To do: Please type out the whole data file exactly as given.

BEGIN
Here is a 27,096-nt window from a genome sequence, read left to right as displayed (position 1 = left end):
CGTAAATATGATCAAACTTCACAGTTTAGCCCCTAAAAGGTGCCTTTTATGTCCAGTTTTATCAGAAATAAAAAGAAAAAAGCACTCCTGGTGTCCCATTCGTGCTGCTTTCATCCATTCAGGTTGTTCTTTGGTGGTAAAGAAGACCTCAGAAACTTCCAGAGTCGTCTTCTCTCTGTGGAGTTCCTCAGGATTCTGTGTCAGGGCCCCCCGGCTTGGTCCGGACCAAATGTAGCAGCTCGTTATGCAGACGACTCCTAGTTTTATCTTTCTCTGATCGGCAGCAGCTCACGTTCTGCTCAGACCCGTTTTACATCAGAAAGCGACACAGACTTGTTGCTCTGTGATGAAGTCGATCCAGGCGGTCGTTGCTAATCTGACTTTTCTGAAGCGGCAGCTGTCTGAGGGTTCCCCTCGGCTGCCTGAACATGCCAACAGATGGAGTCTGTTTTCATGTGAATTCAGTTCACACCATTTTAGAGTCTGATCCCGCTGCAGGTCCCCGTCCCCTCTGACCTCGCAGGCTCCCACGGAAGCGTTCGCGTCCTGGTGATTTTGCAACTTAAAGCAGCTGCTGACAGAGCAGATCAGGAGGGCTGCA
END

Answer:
Here is a 27,096-nt window from a genome sequence, read left to right as displayed (position 1 = left end):
CGTAAATATGATCAAACTTCACAGTTTAGCCCCTAAAAGGTGCCTTTTATGTCCAGTTTTATCAGAAATAAAAAGAAAAAAGCACTCCTGGTGTCCCATTCGTGCTGCTTTCATCCATTCAGGTTGTTCTTTGGTGGTAAAGAAGACCTCAGAAACTTCCAGAGTCGTCTTCTCTCTGTGGAGTTCCTCAGGATTCTGTGTCAGGGCCCCCCGGCTTGGTCCGGACCAAATGTAGCAGCTCGTTATGCAGACGACTCCTAGTTTTATCTTTCTCTGATCGGCAGCAGCTCACGTTCTGCTCAGACCCGTTTTACATCAGAAAGCGACACAGACTTGTTGCTCTGTGATGAAGTCGATCCAGGCGGTCGTTGCTAATCTGACTTTTCTGAAGCGGCAGCTGTCTGAGGGTTCCCCTCGGCTGCCTGAACATGCCAACAGATGGAGTCTGTTTTCATGTGAATTCAGTTCACACCATTTTAGAGTCTGATCCCGCTGCAGGTCCCCGTCCCCTCTGACCTCGCAGGCTCCCACGGAAGCGTTCGCGTCCTGGTGATTTTGCAACTTAAAGCAGCTGCTGACAGAGCAGATCAGGAGGGCTGCA